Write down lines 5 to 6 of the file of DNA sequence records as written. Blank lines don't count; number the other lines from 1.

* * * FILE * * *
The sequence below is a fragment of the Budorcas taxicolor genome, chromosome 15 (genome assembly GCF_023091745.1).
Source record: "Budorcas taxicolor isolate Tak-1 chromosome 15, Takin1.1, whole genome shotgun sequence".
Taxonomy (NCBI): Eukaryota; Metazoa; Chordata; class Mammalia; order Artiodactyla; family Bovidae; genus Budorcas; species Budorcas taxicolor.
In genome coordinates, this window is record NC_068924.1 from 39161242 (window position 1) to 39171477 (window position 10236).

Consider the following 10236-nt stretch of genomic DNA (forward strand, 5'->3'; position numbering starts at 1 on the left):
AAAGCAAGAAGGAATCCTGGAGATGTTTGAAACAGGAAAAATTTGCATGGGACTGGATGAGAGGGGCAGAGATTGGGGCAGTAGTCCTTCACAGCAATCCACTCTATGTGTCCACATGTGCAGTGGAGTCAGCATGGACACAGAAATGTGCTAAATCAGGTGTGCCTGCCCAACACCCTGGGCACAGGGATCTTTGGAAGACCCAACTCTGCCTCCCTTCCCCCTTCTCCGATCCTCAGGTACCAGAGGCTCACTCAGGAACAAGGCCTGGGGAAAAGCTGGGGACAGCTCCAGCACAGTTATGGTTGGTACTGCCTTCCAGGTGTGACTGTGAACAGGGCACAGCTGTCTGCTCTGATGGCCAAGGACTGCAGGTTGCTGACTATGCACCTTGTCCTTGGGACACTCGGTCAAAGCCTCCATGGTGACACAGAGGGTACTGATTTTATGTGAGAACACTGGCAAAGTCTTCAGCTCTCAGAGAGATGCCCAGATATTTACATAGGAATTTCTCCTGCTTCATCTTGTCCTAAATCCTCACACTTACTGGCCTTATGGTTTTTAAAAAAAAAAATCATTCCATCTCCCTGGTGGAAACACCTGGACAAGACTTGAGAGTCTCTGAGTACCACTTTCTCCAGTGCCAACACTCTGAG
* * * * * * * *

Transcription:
Consider the following 10236-nt stretch of genomic DNA (forward strand, 5'->3'; position numbering starts at 1 on the left):
AAAGCAAGAAGGAATCCTGGAGATGTTTGAAACAGGAAAAATTTGCATGGGACTGGATGAGAGGGGCAGAGATTGGGGCAGTAGTCCTTCACAGCAATCCACTCTATGTGTCCACATGTGCAGTGGAGTCAGCATGGACACAGAAATGTGCTAAATCAGGTGTGCCTGCCCAACACCCTGGGCACAGGGATCTTTGGAAGACCCAACTCTGCCTCCCTTCCCCCTTCTCCGATCCTCAGGTACCAGAGGCTCACTCAGGAACAAGGCCTGGGGAAAAGCTGGGGACAGCTCCAGCACAGTTATGGTTGGTACTGCCTTCCAGGTGTGACTGTGAACAGGGCACAGCTGTCTGCTCTGATGGCCAAGGACTGCAGGTTGCTGACTATGCACCTTGTCCTTGGGACACTCGGTCAAAGCCTCCATGGTGACACAGAGGGTACTGATTTTATGTGAGAACACTGGCAAAGTCTTCAGCTCTCAGAGAGATGCCCAGATATTTACATAGGAATTTCTCCTGCTTCATCTTGTCCTAAATCCTCACACTTACTGGCCTTATGGTTTTTAAAAAAAAAAATCATTCCATCTCCCTGGTGGAAACACCTGGACAAGACTTGAGAGTCTCTGAGTACCACTTTCTCCAGTGCCAACACTCTGAG